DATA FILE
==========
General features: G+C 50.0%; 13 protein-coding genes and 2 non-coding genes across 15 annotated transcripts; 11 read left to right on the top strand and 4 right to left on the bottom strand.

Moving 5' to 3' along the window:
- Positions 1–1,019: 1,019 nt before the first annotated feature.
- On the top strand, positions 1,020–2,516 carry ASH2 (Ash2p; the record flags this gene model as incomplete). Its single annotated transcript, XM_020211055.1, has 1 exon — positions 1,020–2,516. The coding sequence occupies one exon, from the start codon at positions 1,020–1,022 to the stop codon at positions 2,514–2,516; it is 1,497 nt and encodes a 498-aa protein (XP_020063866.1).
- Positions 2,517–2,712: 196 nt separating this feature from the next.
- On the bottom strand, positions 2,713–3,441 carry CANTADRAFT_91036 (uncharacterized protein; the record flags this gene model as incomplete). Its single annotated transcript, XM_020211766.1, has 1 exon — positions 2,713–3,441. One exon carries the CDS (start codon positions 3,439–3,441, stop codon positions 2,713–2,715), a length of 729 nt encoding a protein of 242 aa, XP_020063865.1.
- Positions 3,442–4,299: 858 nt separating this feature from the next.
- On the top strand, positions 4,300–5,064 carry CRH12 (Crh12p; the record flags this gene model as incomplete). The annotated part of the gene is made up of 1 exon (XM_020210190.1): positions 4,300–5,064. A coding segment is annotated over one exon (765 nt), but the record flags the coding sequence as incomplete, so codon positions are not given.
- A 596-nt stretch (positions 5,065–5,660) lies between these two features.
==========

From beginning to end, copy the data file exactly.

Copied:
General features: G+C 50.0%; 13 protein-coding genes and 2 non-coding genes across 15 annotated transcripts; 11 read left to right on the top strand and 4 right to left on the bottom strand.

Moving 5' to 3' along the window:
- Positions 1–1,019: 1,019 nt before the first annotated feature.
- On the top strand, positions 1,020–2,516 carry ASH2 (Ash2p; the record flags this gene model as incomplete). Its single annotated transcript, XM_020211055.1, has 1 exon — positions 1,020–2,516. The coding sequence occupies one exon, from the start codon at positions 1,020–1,022 to the stop codon at positions 2,514–2,516; it is 1,497 nt and encodes a 498-aa protein (XP_020063866.1).
- Positions 2,517–2,712: 196 nt separating this feature from the next.
- On the bottom strand, positions 2,713–3,441 carry CANTADRAFT_91036 (uncharacterized protein; the record flags this gene model as incomplete). Its single annotated transcript, XM_020211766.1, has 1 exon — positions 2,713–3,441. One exon carries the CDS (start codon positions 3,439–3,441, stop codon positions 2,713–2,715), a length of 729 nt encoding a protein of 242 aa, XP_020063865.1.
- Positions 3,442–4,299: 858 nt separating this feature from the next.
- On the top strand, positions 4,300–5,064 carry CRH12 (Crh12p; the record flags this gene model as incomplete). The annotated part of the gene is made up of 1 exon (XM_020210190.1): positions 4,300–5,064. A coding segment is annotated over one exon (765 nt), but the record flags the coding sequence as incomplete, so codon positions are not given.
- A 596-nt stretch (positions 5,065–5,660) lies between these two features.